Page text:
Theresa May suffers further Brexit defeats from the House of Lords

Theresa May suffers further Brexit defeats from the House of Lords

Wednesday, May 9, 2018

MPs will vote on whether to stay in the European Economic Area (EEA) after the House of Lords backed amendments to the Brexit bill.

It could return to Commons by next week, where it’ll be subject to a vote.

Labour lords were instructed to abstain from the vote, but 83 went against that and voted in favour of the amendments, as did 17 Conservatives.

It’s another defeat for Theresa May, whose proposals included a customs partnership with the EU, but not remaining in the single market.

If her proposals went ahead, the UK would collect import tariffs on behalf of the EU.

It’s also a rebellion against Jeremy Corbyn, as peers defied the instruction to abstain.

This brings the number of defeats by the Lords to 14.

Read more: Commons to debate EU customs union legislation

May suffered another blow from within her own cabinet this week, after Boris Johnson criticised her strategy.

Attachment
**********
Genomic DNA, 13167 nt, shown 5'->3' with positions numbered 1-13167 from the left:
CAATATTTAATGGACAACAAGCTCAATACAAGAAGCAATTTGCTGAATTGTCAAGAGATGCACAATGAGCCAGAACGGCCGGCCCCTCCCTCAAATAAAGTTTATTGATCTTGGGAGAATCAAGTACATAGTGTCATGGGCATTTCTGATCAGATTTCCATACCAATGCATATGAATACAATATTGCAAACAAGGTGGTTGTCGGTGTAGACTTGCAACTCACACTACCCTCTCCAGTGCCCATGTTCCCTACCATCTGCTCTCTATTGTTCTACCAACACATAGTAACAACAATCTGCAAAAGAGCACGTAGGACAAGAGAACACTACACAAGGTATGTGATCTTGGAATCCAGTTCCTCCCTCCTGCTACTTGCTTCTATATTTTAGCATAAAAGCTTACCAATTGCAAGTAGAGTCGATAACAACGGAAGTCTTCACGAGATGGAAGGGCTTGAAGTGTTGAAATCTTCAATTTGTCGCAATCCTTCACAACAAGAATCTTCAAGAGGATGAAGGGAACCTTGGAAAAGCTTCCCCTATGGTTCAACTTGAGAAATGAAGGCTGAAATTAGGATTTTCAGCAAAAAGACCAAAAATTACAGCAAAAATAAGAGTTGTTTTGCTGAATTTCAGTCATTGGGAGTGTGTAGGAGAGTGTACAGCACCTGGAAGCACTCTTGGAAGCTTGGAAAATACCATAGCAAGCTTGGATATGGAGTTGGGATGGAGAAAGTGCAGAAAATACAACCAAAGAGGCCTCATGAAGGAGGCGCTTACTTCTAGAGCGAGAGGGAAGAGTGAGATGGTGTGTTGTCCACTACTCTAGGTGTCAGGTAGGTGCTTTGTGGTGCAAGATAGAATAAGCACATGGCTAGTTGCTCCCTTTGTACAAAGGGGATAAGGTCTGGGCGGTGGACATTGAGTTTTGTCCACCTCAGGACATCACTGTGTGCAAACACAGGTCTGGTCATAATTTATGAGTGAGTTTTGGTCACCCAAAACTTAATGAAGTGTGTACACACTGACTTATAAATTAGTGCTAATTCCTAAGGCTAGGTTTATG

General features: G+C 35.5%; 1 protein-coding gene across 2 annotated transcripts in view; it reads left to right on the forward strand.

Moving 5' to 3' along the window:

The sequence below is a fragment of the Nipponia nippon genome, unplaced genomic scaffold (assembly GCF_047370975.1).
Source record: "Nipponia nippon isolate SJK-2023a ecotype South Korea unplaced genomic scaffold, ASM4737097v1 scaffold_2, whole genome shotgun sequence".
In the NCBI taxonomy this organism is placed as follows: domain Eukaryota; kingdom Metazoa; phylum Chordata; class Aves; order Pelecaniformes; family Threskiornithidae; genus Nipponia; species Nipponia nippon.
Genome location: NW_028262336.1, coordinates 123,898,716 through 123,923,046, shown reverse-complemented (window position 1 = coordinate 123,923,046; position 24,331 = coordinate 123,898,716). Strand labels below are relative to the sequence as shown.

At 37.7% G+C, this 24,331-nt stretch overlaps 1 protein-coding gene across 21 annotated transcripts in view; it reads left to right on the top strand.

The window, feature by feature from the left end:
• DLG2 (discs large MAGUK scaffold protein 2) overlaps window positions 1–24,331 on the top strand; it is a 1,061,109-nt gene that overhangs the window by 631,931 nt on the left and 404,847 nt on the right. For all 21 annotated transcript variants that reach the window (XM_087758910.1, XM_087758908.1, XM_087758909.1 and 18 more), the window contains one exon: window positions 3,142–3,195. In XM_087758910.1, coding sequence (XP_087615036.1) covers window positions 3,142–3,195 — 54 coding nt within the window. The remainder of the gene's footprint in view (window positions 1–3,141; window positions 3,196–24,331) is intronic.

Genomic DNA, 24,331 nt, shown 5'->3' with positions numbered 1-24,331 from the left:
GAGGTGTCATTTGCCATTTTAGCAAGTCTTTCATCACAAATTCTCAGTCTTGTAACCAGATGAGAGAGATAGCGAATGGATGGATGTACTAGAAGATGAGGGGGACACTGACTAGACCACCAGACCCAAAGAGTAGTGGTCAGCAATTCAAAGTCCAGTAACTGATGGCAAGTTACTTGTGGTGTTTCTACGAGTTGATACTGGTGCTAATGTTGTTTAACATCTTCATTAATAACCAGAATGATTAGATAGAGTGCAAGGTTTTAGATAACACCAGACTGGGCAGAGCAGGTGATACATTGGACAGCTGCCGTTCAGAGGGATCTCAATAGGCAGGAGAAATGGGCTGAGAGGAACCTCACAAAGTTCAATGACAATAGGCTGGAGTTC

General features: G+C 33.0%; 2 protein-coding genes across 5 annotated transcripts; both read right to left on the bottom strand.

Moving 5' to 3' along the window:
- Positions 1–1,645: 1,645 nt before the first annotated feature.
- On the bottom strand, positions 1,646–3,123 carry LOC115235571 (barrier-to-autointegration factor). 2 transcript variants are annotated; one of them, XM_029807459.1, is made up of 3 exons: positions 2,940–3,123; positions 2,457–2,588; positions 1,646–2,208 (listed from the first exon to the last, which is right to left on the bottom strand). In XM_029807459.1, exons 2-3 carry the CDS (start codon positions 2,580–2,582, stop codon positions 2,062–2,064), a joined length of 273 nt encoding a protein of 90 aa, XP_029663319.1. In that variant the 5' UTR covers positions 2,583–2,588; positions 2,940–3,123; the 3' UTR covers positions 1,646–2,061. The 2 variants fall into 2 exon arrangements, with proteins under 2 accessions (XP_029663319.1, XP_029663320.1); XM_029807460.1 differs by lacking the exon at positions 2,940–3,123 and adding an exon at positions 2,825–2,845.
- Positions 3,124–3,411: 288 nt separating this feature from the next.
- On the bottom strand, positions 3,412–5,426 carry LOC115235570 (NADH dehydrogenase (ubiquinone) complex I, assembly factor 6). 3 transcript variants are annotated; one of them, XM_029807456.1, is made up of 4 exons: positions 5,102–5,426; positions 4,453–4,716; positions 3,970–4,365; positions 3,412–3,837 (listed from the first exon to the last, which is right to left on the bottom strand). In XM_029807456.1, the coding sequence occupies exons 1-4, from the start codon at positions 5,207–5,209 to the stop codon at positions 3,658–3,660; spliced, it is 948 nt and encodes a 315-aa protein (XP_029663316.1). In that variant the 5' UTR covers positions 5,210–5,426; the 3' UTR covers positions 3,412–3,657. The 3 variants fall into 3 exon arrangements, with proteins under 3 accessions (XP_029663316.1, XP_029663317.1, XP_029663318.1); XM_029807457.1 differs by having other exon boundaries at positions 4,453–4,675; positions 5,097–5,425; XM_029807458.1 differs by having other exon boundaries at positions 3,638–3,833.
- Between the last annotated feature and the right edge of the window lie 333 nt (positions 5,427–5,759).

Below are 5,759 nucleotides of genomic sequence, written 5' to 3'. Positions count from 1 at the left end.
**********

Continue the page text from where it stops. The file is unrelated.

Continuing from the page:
In an interview with the Daily Mail, he said: “If you have the new customs partnership, you have a crazy system whereby you end up collecting the tariffs on behalf of the EU at the UK frontier.

“If the EU decides to impose punitive tariffs on something the UK wants to bring in cheaply there’s nothing you can do.”

Read more: Amber Rudd implies government is unclear on customs union

He said that keeping ties with Brussels could hinder the UK’s freedom in negotiating trade with other countries.

“That’s not taking back control of your trade policy, it’s not taking back control of your laws, it’s not taking back control of your borders and it’s actually not taking back control of your money either, because tariffs would get paid centrally back to Brussels.

“That’s not what the Americans want to see. What they want to see, like all our friends, is a confident free-trading Britain able to do its own deals.”

The rest of the cabinet is split over the proposals.

It is possible to be in the EEA while not being an EU member - Iceland, Leichtenstein and Norway being examples.

Immigration could be a stumbling block, though - free movement of people is a key proponent of EEA membership, while a customs partnership alone wouldn’t necessarily come with that clause.